The starting point is two tables on the worksheet, one containing the single starting point for the lines, the other all of the destinations:
There’s a lot of M code so I’m not going to include it in this post, but here’s an overview of what each query does:
GetLatLong is a function that calls the Bing Maps REST API to find the latitude and longitude for each place in the tables above. You will need your own Bing Maps account key if you want to use this code yourself – you can get one at https://www.bingmapsportal.com/
Starting Point and Ending Points simply load the data from the Excel tables
StartingPointLatLong gets the latitude and longitude of the starting point by calling GetLatLong
StartEndPoints gets the latitude and longitude of all the ending points by calling GetLatLong, adds custom columns to show the starting point name, latitude and longitude against each ending point, and loads the result to the Excel Data Model. You have to have some data in the Excel Data Model for Power Map to display the lines, and it’s important that Power Map can match the values in one column in this table with the names of objects in the KML file.
BasicPolygonTemplate loads a fragment of KML, containing the definition of a polygon, from a text file. This contains two ‘parameters’, @Name and @Coordinates, which will be overwritten using Text.Replace() later on when the actual KML is being generated.
GetCoordinateList is a function to draw a rectangular polygon that represents the line between the starting point and an ending point. I had a lot of fun trying to get the code for this working properly (I wish I could remember any of the trigonometry that I learned after the age of 13…) and I’m still not convinced the rectangles are properly rectangular, but they’re good enough.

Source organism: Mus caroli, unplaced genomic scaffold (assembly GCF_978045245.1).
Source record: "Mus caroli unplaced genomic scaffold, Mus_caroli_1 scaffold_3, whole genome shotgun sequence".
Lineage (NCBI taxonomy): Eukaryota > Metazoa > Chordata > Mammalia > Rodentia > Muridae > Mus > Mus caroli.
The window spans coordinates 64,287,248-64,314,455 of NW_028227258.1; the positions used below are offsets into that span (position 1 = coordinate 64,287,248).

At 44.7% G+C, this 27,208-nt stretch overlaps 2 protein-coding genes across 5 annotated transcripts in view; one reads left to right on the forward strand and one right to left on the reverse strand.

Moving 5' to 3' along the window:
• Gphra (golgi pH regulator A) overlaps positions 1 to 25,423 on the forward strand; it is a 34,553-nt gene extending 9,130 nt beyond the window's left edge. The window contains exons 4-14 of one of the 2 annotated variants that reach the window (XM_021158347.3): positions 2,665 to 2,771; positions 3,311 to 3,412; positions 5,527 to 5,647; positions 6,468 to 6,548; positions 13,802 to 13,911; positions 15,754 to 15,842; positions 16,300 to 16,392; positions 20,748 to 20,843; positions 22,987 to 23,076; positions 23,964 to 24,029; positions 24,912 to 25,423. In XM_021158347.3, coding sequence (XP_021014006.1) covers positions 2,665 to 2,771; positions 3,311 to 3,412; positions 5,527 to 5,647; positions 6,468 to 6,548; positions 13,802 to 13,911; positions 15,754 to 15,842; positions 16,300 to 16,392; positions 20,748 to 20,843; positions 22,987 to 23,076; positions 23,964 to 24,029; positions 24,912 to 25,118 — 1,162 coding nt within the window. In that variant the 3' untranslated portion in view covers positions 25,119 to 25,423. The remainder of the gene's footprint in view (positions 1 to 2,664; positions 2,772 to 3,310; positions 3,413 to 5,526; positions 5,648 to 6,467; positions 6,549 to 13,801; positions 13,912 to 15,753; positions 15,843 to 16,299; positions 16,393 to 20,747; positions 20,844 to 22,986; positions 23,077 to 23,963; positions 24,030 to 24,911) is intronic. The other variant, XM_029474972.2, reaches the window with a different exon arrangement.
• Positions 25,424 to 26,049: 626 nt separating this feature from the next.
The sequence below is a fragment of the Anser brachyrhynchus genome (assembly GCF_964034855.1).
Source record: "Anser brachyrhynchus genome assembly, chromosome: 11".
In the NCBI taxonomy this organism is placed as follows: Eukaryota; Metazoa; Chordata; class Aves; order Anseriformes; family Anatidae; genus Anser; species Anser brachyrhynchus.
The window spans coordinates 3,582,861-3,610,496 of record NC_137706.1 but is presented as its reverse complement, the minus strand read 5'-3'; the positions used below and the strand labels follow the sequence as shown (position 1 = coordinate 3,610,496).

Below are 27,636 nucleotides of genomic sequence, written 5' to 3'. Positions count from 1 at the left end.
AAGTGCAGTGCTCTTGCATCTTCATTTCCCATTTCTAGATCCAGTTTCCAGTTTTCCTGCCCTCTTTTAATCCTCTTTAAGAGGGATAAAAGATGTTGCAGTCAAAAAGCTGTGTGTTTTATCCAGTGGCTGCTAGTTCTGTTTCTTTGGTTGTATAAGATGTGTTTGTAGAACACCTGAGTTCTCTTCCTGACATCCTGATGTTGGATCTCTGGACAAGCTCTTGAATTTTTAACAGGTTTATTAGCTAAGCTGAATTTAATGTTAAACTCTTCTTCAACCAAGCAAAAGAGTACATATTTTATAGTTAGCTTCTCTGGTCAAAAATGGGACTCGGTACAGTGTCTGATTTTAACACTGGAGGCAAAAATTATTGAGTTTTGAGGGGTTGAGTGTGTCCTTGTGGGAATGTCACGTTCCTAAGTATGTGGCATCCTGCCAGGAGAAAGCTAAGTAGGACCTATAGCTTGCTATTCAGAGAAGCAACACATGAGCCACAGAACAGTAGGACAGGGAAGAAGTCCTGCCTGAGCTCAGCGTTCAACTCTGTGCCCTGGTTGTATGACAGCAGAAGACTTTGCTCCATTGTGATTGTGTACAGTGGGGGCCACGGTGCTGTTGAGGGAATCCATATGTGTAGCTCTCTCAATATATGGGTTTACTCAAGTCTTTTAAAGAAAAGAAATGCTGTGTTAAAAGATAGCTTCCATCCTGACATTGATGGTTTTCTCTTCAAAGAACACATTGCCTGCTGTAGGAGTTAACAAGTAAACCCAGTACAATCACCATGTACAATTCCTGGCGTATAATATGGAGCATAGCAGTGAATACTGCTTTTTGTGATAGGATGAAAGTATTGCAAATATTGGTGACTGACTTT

KML generates the KML for all of the polygons. The output of this query must be copied from the Power Query query window into a text file with the .kml extension, for example Test.kml. There’s no need to load the output of this query to anywhere.
With all of that done, you now need to open Power Map and create a new tour. Choose EndingPoint as the sole Geography column, then choose Custom Region (.kml, .shp) from the dropdown list below and click Yes to import custom regions.
Select the .kml file you created earlier, containing the output of the KML Power Query query, and then click Import:
Finally, change the visualisation type to Region and optionally add Ending Point to Category to make the lines different colours:
And bingo, you see the lines:
Support for custom regions is a massive step forward for Power Map in my opinion: rather than just being a toy for creating flashy demos it’s now able to handle a lot more real-world requirements. However, having some way of programmatically creating regions and shapes (either through Power Query as I’ve done here, or using VBA or some other API), being able to load shape data from the Excel Data Model, or even just to be able to draw shapes on a map manually, would be welcome. I’m no mapping expert but I’ve come across a few frustrated Mappoint (which was discontinued at the end of 2014) users who would like to use Power Map but find that it can’t do everything that they need. The code in this post shows what’s possible but it’s still way too complex for most users and hardly an elegant solution.
Following on from my recent post on Power BI and Excel 2016 news, here are some more details about the new BI-related features in the Excel 2016 Preview. Remember that more BI-related features may appear before the release of Excel 2016, and that with Office 365 click-to-run significant new features can appear in between releases, so this is not a definitive list of what Excel 2016 will be able to do at RTM but a snapshot of functionality available as of March 2015 as outlined in this document and which I’ve found from my own investigations. When I find out more, or when new functionality appears, I’ll either update this post or write a new one.